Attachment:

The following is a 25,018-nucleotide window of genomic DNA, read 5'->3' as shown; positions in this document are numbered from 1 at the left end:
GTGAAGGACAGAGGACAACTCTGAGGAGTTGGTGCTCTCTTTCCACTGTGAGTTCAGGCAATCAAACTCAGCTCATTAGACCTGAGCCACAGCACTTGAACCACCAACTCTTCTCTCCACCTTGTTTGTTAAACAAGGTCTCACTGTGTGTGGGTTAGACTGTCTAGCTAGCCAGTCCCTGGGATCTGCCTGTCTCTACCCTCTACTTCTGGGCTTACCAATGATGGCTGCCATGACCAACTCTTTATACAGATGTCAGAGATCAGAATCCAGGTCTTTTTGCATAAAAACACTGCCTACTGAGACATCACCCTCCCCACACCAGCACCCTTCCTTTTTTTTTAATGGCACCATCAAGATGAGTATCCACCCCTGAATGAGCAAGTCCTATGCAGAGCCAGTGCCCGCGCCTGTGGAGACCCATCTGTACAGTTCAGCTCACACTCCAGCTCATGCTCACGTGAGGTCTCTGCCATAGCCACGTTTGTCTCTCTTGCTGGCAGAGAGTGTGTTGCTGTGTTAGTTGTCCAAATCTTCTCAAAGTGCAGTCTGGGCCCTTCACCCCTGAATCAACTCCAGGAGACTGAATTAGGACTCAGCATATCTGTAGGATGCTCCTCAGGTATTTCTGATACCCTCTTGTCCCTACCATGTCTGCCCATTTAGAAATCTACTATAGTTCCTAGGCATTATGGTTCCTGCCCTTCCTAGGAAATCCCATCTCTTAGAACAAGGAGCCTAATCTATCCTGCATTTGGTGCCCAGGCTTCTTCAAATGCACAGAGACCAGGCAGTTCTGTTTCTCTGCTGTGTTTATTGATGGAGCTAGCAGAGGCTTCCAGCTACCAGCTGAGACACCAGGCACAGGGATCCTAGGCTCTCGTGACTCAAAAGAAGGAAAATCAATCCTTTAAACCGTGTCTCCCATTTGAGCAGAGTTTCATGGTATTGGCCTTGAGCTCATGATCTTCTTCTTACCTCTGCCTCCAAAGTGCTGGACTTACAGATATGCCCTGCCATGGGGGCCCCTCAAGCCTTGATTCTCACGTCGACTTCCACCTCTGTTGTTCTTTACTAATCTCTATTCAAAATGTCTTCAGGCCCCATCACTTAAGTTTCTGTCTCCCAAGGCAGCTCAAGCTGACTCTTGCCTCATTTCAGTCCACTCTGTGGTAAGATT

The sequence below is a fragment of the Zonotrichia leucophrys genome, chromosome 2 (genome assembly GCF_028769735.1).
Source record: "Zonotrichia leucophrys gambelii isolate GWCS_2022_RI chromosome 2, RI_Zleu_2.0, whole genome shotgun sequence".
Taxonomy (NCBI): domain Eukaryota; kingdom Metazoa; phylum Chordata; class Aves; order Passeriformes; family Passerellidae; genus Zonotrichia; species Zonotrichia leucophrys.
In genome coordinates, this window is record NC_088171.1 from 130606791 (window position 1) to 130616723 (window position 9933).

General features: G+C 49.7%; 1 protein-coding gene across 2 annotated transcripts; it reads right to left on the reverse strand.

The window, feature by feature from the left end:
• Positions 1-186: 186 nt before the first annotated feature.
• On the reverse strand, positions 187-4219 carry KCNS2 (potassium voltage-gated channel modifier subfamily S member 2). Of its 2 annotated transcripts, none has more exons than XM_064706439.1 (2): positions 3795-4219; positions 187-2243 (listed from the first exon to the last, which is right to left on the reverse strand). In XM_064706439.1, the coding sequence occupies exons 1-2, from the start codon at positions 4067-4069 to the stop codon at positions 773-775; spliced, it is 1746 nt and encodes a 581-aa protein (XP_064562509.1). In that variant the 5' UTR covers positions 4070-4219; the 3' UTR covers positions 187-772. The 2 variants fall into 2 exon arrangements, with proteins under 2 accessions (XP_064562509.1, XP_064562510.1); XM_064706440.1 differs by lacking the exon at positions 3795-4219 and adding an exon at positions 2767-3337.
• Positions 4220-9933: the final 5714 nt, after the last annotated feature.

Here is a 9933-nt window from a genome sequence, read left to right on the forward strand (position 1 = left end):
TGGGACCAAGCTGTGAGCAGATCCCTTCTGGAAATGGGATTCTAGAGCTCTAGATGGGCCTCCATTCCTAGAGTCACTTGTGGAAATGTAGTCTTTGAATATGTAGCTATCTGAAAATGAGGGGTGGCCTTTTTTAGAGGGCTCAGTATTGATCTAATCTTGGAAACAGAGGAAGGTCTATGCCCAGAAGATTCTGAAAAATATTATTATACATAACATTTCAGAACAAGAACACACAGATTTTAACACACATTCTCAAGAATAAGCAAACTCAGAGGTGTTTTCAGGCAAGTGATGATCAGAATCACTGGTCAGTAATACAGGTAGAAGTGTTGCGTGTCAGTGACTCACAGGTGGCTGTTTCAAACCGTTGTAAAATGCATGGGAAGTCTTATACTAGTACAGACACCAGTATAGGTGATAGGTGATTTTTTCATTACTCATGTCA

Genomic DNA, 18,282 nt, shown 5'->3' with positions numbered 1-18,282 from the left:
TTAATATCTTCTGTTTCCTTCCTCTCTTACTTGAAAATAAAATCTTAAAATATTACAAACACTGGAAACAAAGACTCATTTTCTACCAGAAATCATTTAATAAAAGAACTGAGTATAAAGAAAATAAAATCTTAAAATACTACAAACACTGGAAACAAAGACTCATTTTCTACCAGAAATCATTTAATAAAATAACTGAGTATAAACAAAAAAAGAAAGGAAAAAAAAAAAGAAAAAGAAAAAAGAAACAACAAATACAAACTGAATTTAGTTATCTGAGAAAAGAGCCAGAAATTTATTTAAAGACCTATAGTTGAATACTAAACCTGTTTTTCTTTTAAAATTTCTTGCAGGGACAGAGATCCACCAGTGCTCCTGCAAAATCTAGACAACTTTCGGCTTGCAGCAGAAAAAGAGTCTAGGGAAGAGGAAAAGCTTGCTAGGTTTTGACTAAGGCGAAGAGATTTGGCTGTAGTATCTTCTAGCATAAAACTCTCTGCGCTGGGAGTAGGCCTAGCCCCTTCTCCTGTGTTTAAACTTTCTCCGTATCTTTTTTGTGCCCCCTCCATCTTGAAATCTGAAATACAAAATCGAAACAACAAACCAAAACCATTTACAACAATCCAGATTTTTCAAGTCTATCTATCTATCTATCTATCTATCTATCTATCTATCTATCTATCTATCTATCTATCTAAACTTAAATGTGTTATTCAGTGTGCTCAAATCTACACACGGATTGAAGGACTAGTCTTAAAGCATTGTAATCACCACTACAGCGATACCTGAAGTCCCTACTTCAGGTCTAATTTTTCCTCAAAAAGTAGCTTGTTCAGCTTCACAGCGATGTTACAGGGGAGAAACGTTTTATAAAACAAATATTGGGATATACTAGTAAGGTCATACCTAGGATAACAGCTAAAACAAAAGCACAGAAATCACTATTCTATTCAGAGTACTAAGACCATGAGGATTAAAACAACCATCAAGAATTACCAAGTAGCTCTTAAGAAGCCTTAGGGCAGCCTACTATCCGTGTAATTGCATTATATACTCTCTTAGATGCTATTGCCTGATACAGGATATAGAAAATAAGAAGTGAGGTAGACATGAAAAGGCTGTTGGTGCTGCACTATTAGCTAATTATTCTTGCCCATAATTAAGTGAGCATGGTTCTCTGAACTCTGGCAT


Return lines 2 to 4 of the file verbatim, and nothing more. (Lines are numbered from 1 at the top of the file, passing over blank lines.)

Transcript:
GTGAAGGACAGAGGACAACTCTGAGGAGTTGGTGCTCTCTTTCCACTGTGAGTTCAGGCAATCAAACTCAGCTCATTAGACCTGAGCCACAGCACTTGAACCACCAACTCTTCTCTCCACCTTGTTTGTTAAACAAGGTCTCACTGTGTGTGGGTTAGACTGTCTAGCTAGCCAGTCCCTGGGATCTGCCTGTCTCTACCCTCTACTTCTGGGCTTACCAATGATGGCTGCCATGACCAACTCTTTATACAGATGTCAGAGATCAGAATCCAGGTCTTTTTGCATAAAAACACTGCCTACTGAGACATCACCCTCCCCACACCAGCACCCTTCCTTTTTTTTTAATGGCACCATCAAGATGAGTATCCACCCCTGAATGAGCAAGTCCTATGCAGAGCCAGTGCCCGCGCCTGTGGAGACCCATCTGTACAGTTCAGCTCACACTCCAGCTCATGCTCACGTGAGGTCTCTGCCATAGCCACGTTTGTCTCTCTTGCTGGCAGAGAGTGTGTTGCTGTGTTAGTTGTCCAAATCTTCTCAAAGTGCAGTCTGGGCCCTTCACCCCTGAATCAACTCCAGGAGACTGAATTAGGACTCAGCATATCTGTAGGATGCTCCTCAGGTATTTCTGATACCCTCTTGTCCCTACCATGTCTGCCCATTTAGAAATCTACTATAGTTCCTAGGCATTATGGTTCCTGCCCTTCCTAGGAAATCCCATCTCTTAGAACAAGGAGCCTAATCTATCCTGCATTTGGTGCCCAGGCTTCTTCAAATGCACAGAGACCAGGCAGTTCTGTTTCTCTGCTGTGTTTATTGATGGAGCTAGCAGAGGCTTCCAGCTACCAGCTGAGACACCAGGCACAGGGATCCTAGGCTCTCGTGACTCAAAAGAAGGAAAATCAATCCTTTAAACCGTGTCTCCCATTTGAGCAGAGTTTCATGGTATTGGCCTTGAGCTCATGATCTTCTTCTTACCTCTGCCTCCAAAGTGCTGGACTTACAGATATGCCCTGCCATGGGGGCCCCTCAAGCCTTGATTCTCACGTCGACTTCCACCTCTGTTGTTCTTTACTAATCTCTATTCAAAATGTCTTCAGGCCCCATCACTTAAGTTTCTGTCTCCCAAGGCAGCTCAAGCTGACTCTTGCCTCATTTCAGTCCACTCTGTGGTAAGATT

The sequence below is a fragment of the Zonotrichia leucophrys genome, chromosome 2 (genome assembly GCF_028769735.1).
Source record: "Zonotrichia leucophrys gambelii isolate GWCS_2022_RI chromosome 2, RI_Zleu_2.0, whole genome shotgun sequence".